It appears to me the worst instrument of arbitrary power, the most destructive of English liberty and the fundamental principles of law, that ever was found in an English lawbook. I must therefore beg Your Honors' patience and attention to the whole range of an argument that may 'perhaps appear uncommon In many things, as well as to points of learning that are more remote and unusual, that the whole tendency of my design may the more easily be perceived, the conclusions better descend. and the force of them be better felt, I shall not think much of my pains in this cause. as I engaged in it from principle.

I was solicited to argue this cause as advocate general, and because I would not, I have been charged with desertion from my office. To this charge I can give a very sufficient answer. I renounced that office, and I argue this cause from the same principle and I argue it with the greater pleasure as it is in favor of British liberty, at a time when we hear the greatest monarch upon earth declaring from his throne that he glories in the name of Britain, and that the privileges Of his people are dearer to him than the most valuable prerogatives of his Crown, and as it is in opposition to a kind of power, the exercise of which, in former periods of. history, cost one king of England his head and another his throne. I have taken more pains in this cause than I ever will although my engaging in this and another popular cause has raised much resentment. But I think I can sincerely declare that I cheerfully submit myself to every odious name for conscience's sake, and from my soul I despise all those whose guilt, malice, or folly has made them my foes. Let the consequences be what they am determined to proceed. The only principles of public conduct that are worthy of a gentleman or a man are to sacrifice estate, ease, health, and applause, and even life, to the sacred calls of his country.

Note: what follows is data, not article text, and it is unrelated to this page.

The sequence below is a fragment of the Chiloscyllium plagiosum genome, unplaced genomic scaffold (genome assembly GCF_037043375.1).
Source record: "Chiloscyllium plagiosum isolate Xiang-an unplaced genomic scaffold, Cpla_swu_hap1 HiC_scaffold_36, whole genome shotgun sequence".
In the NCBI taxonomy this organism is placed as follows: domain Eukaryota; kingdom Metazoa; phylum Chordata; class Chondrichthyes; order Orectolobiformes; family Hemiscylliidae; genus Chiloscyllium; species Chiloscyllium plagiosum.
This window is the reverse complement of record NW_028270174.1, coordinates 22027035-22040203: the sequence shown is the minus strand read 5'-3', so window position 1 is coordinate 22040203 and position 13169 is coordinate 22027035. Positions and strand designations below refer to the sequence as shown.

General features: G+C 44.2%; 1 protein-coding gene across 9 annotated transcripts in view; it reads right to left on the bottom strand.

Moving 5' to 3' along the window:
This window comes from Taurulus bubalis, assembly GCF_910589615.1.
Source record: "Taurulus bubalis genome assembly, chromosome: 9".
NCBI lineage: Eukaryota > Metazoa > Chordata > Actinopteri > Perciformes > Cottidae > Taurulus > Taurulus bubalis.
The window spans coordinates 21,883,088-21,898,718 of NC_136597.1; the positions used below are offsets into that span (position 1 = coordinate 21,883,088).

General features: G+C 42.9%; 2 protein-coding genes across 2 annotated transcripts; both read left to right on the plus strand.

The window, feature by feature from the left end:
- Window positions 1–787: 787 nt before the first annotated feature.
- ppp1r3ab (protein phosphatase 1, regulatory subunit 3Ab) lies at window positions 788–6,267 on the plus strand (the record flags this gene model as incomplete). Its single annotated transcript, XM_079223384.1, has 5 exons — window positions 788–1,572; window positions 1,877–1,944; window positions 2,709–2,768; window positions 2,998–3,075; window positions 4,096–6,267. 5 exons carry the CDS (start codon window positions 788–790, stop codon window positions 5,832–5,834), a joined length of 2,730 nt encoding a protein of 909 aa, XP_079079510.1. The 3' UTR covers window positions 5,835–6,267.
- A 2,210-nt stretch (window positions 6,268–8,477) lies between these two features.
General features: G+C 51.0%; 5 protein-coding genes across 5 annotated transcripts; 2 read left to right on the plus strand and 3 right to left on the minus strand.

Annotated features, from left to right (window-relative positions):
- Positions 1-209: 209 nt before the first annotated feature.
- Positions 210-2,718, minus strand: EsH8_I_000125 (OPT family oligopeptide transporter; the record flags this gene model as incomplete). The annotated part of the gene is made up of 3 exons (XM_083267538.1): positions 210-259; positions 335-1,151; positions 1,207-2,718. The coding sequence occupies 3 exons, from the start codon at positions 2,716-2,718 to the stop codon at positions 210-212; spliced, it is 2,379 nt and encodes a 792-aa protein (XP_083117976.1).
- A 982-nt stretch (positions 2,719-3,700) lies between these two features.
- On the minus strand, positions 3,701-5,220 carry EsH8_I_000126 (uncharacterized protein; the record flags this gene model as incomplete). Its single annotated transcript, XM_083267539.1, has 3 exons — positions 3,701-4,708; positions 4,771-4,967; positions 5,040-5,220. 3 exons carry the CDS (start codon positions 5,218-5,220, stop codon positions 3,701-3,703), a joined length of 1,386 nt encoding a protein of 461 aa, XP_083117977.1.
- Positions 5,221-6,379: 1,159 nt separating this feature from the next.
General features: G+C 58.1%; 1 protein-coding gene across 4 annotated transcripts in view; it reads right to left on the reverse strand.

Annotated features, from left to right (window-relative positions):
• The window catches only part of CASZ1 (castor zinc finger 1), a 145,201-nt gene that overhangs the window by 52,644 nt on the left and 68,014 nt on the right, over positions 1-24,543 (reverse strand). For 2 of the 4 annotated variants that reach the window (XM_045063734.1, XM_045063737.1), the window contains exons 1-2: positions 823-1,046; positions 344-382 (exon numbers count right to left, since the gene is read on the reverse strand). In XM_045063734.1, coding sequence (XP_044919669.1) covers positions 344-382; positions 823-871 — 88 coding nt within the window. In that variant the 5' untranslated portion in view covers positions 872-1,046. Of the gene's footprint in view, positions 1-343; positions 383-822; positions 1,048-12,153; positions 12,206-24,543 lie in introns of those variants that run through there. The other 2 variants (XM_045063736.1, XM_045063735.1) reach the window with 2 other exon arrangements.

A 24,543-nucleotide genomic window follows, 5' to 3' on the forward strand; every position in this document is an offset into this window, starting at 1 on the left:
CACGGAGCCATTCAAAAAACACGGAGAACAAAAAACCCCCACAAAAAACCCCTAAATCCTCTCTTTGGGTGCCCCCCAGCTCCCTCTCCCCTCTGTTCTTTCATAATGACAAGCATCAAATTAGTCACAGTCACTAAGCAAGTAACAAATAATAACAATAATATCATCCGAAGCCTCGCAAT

These manly sentiments in private life make the good citizen in public life, the patriot and the hero. I do not say that when brought to the test I shall be invincible, I pray God I may never be brought to the melancholy trial, but if ever I should, it will be then known how far I can reduce to practice principles which I know to be founded in truth. In the meantime I will proceed to the subject of this writ.

Your Honors will find in the old books concerning the office of a justice of the peace precedents of general warrants to search suspected houses. But in more modern books you will find only special warrants to search such and such houses, specially named, in which the complainant has before sworn that he suspects his goods are concealed, and will find it adjudged that special warrants only are legal. In the same manner, I rely on it that the writ prayed for in this petition, being general, is illegal. It is a power that places the liberty of every man in the hands of every petty officer. I say I admit that special writs of assistance, to search special places, may be granted to certain persons on oath but I deny that the writ now prayed for can be granted, for I beg leave to make some observations on the writ itself before I proceed to other acts of Parliament.